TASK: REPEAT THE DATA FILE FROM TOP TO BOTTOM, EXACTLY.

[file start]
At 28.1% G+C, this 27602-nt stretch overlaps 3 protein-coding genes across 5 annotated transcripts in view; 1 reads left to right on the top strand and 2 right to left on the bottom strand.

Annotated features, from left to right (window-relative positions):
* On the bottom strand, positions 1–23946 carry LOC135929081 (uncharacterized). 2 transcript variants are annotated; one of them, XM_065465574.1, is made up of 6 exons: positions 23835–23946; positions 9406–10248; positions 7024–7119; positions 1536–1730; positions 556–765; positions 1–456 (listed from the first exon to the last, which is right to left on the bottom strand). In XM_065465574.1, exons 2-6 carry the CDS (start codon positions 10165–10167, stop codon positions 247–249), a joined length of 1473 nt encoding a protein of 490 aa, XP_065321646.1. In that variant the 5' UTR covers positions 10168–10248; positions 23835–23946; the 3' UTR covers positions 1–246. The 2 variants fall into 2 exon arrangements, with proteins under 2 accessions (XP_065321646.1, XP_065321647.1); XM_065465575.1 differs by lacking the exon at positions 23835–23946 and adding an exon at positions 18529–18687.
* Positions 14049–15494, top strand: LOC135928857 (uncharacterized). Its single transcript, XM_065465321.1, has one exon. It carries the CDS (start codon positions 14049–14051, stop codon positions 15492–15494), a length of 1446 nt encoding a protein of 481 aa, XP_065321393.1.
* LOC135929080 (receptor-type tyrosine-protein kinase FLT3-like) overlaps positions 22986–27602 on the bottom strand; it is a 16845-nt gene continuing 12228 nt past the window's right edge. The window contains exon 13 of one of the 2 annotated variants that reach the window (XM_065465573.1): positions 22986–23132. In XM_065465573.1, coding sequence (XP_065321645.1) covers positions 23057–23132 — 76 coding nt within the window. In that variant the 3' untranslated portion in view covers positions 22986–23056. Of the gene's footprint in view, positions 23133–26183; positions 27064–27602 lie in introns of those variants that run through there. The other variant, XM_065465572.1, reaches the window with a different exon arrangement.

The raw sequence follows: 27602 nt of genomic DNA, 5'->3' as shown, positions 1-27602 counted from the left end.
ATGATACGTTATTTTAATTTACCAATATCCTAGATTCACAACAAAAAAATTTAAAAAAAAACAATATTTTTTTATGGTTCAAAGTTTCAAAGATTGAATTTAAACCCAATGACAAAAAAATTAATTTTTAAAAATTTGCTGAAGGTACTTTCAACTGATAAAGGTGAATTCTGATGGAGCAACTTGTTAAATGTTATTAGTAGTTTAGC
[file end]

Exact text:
At 28.1% G+C, this 27602-nt stretch overlaps 3 protein-coding genes across 5 annotated transcripts in view; 1 reads left to right on the top strand and 2 right to left on the bottom strand.

Annotated features, from left to right (window-relative positions):
* On the bottom strand, positions 1–23946 carry LOC135929081 (uncharacterized). 2 transcript variants are annotated; one of them, XM_065465574.1, is made up of 6 exons: positions 23835–23946; positions 9406–10248; positions 7024–7119; positions 1536–1730; positions 556–765; positions 1–456 (listed from the first exon to the last, which is right to left on the bottom strand). In XM_065465574.1, exons 2-6 carry the CDS (start codon positions 10165–10167, stop codon positions 247–249), a joined length of 1473 nt encoding a protein of 490 aa, XP_065321646.1. In that variant the 5' UTR covers positions 10168–10248; positions 23835–23946; the 3' UTR covers positions 1–246. The 2 variants fall into 2 exon arrangements, with proteins under 2 accessions (XP_065321646.1, XP_065321647.1); XM_065465575.1 differs by lacking the exon at positions 23835–23946 and adding an exon at positions 18529–18687.
* Positions 14049–15494, top strand: LOC135928857 (uncharacterized). Its single transcript, XM_065465321.1, has one exon. It carries the CDS (start codon positions 14049–14051, stop codon positions 15492–15494), a length of 1446 nt encoding a protein of 481 aa, XP_065321393.1.
* LOC135929080 (receptor-type tyrosine-protein kinase FLT3-like) overlaps positions 22986–27602 on the bottom strand; it is a 16845-nt gene continuing 12228 nt past the window's right edge. The window contains exon 13 of one of the 2 annotated variants that reach the window (XM_065465573.1): positions 22986–23132. In XM_065465573.1, coding sequence (XP_065321645.1) covers positions 23057–23132 — 76 coding nt within the window. In that variant the 3' untranslated portion in view covers positions 22986–23056. Of the gene's footprint in view, positions 23133–26183; positions 27064–27602 lie in introns of those variants that run through there. The other variant, XM_065465572.1, reaches the window with a different exon arrangement.

The raw sequence follows: 27602 nt of genomic DNA, 5'->3' as shown, positions 1-27602 counted from the left end.
ATGATACGTTATTTTAATTTACCAATATCCTAGATTCACAACAAAAAAATTTAAAAAAAAACAATATTTTTTTATGGTTCAAAGTTTCAAAGATTGAATTTAAACCCAATGACAAAAAAATTAATTTTTAAAAATTTGCTGAAGGTACTTTCAACTGATAAAGGTGAATTCTGATGGAGCAACTTGTTAAATGTTATTAGTAGTTTAGC